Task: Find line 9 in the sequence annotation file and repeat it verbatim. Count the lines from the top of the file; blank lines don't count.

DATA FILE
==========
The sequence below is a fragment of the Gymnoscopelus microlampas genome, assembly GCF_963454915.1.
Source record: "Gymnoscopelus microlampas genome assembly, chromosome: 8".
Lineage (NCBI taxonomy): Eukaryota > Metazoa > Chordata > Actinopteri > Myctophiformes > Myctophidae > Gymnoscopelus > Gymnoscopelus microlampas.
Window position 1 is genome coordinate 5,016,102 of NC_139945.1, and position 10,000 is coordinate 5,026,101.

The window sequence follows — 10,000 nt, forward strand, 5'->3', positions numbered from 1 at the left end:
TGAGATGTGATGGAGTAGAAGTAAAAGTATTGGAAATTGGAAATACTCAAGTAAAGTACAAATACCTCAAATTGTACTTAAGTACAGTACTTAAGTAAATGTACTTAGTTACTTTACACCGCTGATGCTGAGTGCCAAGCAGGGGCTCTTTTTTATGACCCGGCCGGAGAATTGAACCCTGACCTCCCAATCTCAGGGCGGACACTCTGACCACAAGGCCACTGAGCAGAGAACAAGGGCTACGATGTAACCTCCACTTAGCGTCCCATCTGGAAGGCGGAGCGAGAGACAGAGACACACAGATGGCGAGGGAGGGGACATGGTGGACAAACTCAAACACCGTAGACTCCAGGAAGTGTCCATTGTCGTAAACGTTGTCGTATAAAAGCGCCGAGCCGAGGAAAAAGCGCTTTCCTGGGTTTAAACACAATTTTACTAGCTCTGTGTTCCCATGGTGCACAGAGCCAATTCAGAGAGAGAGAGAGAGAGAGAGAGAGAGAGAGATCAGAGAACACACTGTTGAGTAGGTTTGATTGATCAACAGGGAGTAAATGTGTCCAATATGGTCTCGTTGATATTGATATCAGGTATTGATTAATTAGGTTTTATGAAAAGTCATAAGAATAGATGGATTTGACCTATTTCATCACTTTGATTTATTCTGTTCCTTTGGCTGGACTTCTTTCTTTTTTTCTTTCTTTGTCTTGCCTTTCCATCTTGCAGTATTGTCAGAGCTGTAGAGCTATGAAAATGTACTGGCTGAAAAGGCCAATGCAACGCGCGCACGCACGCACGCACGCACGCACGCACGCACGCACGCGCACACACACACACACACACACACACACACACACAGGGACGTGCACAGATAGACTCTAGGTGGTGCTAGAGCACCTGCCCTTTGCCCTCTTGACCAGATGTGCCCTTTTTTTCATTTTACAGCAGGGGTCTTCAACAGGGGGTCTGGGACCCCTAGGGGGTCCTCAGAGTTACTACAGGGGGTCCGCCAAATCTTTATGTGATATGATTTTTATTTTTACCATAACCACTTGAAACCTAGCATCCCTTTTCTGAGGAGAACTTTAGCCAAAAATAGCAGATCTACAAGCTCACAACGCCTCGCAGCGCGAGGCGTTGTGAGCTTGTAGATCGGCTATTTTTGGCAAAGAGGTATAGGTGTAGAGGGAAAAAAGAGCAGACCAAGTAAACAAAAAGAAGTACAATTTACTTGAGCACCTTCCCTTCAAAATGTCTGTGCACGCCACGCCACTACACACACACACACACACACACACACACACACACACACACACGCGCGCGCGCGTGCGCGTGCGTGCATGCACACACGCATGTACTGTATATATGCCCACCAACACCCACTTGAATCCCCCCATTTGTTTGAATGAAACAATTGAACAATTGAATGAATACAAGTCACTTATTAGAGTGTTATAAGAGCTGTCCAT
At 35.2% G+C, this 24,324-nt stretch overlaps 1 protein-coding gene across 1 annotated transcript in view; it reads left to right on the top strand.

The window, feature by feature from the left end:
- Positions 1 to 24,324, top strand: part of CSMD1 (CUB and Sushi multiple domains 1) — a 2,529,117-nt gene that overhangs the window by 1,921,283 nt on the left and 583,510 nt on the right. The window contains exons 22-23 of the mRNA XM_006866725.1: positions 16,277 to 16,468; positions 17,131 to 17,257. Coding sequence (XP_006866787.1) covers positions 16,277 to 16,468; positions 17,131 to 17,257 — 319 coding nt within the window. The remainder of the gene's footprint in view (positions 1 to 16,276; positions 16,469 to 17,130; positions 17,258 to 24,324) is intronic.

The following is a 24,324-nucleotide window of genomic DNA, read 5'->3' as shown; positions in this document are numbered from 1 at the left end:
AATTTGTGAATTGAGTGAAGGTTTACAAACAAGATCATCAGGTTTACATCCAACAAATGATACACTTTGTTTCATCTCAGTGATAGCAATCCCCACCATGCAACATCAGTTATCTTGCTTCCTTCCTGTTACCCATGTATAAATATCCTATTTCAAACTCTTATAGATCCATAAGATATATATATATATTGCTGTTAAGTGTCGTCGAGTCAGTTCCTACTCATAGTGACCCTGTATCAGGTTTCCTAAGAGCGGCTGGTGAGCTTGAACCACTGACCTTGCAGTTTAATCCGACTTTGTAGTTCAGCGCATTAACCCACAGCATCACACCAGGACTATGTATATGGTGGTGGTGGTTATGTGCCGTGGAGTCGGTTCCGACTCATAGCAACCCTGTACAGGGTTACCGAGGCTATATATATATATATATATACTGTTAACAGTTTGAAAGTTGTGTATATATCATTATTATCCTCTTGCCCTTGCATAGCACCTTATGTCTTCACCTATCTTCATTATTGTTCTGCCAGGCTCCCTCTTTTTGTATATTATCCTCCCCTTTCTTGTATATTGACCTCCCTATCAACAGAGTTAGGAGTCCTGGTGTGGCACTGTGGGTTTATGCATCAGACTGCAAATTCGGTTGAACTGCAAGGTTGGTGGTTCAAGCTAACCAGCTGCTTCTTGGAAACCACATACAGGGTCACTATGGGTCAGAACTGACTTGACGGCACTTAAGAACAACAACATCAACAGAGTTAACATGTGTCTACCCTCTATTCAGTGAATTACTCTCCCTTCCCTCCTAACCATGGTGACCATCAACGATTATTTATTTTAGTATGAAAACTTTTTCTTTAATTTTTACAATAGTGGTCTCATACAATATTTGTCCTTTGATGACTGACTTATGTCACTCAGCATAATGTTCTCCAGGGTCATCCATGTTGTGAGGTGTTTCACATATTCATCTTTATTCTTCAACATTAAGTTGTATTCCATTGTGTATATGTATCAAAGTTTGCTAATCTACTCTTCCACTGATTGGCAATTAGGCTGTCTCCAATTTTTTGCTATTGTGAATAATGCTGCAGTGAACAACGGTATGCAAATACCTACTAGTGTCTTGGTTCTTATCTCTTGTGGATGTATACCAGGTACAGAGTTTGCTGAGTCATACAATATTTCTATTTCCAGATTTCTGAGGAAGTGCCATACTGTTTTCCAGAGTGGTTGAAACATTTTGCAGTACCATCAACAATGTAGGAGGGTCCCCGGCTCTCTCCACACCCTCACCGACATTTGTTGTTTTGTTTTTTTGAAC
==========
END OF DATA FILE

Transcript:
- Positions 1 to 24,324, top strand: part of CSMD1 (CUB and Sushi multiple domains 1) — a 2,529,117-nt gene that overhangs the window by 1,921,283 nt on the left and 583,510 nt on the right. The window contains exons 22-23 of the mRNA XM_006866725.1: positions 16,277 to 16,468; positions 17,131 to 17,257. Coding sequence (XP_006866787.1) covers positions 16,277 to 16,468; positions 17,131 to 17,257 — 319 coding nt within the window. The remainder of the gene's footprint in view (positions 1 to 16,276; positions 16,469 to 17,130; positions 17,258 to 24,324) is intronic.